New Zimbabwe.com

NEW Zealand: Novuyo’s exploration of Zimbabwe’s traumatic past

*This article is taken from noted.co.nz
 

Zamani, the young man narrating 30-year-old Zimbabwean writer Novuyo Rosa Tshuma’s clever, cunning debut novel, House Of Stone, declares at the outset that he is a man on a mission “to remake the past”.

 
Zamani, who has no family, is a blank canvas. Through circumstances, which are slowly revealed, he attaches himself, firstly as a lodger, to a troubled couple in Bulawayo, Adeb and Mama Agnes Mlambo.
 
Adeb, a recovering alcoholic, is quick to anger and inclined to beat Mama A (as Zamani calls her). They are both hugely damaged by past events, and they are also under enormous stress because their teenage son Bukhosi has gone missing after attending an illegal political rally.
 

Zamani initially lives in a humble shack in the backyard. In his mind, he lays claim to the Mlambos as his surrogate parents, although they don’t know it yet. Therefore, as someone who believes he must have a strong family lineage to build his own identity, he plies Abed with “Johnnie” (Walker) and slowly coaxes out his history. Later, he uses flattery and wheedling to do the same to the very vulnerable Mama Agnes.

Their stories provide a broad platform for Tshuma to explore some of Zimbabwe’s most traumatic events over the past 50 years: the dying days of British colonial rule; Abed’s encounters with guerrilla movements; civil war; Robert Mugabe’s Independence Day celebrations in 1980, attended by Prince Charles and Bob Marley; the expulsion of white farmers from their lands; and systematic atrocities carried out post-independence against Ndebele civilians defined as dissidents.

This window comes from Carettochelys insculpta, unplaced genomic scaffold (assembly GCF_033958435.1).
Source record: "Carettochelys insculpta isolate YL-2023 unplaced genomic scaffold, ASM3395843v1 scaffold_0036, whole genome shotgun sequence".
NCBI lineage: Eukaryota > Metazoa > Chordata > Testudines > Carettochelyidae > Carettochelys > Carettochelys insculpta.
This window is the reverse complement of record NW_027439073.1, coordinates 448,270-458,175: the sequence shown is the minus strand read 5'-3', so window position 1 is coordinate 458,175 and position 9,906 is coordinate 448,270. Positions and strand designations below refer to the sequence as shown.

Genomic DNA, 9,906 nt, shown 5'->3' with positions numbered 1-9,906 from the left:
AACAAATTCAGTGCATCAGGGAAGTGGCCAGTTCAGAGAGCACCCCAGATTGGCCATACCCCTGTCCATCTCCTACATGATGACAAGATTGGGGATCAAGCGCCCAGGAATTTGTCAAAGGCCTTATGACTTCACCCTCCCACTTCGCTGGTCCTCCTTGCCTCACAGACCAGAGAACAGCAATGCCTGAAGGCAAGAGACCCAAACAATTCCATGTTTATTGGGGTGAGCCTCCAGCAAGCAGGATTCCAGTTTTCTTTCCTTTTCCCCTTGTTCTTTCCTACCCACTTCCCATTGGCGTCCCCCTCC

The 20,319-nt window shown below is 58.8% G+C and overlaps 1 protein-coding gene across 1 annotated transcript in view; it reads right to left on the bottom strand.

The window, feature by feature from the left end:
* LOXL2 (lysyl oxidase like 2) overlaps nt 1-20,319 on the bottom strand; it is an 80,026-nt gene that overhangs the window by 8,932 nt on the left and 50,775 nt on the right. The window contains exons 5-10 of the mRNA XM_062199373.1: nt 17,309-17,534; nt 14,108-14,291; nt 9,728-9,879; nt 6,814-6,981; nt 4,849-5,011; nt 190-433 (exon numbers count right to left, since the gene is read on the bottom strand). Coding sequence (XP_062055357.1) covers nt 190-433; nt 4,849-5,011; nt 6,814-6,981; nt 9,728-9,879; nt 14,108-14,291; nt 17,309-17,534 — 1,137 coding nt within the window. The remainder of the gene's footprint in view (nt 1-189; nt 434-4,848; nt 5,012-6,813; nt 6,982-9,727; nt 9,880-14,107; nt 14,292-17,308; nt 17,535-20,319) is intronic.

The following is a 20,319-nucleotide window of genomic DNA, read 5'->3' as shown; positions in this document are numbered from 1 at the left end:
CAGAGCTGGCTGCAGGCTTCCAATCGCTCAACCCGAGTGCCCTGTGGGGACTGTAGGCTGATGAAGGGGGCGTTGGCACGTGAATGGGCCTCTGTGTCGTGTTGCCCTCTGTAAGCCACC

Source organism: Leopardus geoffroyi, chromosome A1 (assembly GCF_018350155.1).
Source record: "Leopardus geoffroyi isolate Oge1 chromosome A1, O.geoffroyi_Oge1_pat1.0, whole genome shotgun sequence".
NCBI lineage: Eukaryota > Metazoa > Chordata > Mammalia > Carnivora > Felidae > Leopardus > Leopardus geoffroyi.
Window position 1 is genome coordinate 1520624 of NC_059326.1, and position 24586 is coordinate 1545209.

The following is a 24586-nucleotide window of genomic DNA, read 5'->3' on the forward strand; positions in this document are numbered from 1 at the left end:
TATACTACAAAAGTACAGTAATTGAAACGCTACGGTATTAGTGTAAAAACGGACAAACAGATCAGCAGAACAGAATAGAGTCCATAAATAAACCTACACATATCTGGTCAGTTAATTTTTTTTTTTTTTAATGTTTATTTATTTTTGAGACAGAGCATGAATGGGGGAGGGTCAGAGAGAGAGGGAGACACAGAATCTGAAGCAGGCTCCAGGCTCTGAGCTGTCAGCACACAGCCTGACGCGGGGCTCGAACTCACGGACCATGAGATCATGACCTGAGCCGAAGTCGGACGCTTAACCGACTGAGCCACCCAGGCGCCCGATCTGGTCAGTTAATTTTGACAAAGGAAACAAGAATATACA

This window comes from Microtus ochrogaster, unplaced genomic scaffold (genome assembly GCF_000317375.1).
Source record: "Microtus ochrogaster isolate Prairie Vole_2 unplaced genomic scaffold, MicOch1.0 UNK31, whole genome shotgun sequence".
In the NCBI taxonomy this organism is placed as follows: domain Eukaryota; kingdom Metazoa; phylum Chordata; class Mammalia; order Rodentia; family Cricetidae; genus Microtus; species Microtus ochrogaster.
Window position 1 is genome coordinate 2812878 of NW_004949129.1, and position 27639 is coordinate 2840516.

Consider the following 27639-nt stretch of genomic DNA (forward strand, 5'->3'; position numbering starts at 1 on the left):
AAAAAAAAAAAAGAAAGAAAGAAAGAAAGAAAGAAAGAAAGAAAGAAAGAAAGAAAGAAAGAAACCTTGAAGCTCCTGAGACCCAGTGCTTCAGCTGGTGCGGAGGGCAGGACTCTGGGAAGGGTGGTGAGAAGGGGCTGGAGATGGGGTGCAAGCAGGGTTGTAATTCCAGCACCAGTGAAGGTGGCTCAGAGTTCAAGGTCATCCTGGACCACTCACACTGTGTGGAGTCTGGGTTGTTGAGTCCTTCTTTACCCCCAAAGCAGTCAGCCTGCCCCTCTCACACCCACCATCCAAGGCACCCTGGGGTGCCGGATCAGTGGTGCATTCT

Novuyo Rosa Tshuma

In one horrific chapter, Tshuma confronts what is known as the Gukurahundi series of genocides, long suppressed and never accounted for. A merciless real-life figure emerges here, “black black so, like a polished stone and has these whitest eyes you have ever seen”. You’d never want to meet Black Jesus, aka Colonel Perence Shiri, who later became commander of Mugabe’s air force and is still alive. Zamani keeps a scrapbook of press clippings about him.

For all the violence Tshuma exposes in House of Stone, unavoidable when dealing with Zimbabwe’s history, she leavens the load with a sparkling exuberance, punctuated by passages of poetry and song, and an abundance of humour and tenderness.

Against a contemporary backdrop of power cuts, food shortages, corruption and hyper-inflation, the crux of the matter is that Abed and Zamani have both spent their lives trying to reinvent themselves because of their lineage.

Zamani’s dreams come true on Christmas Day when he presents his “parents” with a gift: a photoshopped portrait of himself.

“Don’t I look handsome in it?” he demands. And, for good reason, Abed starts whimpering. Zamani has brought the past back to life.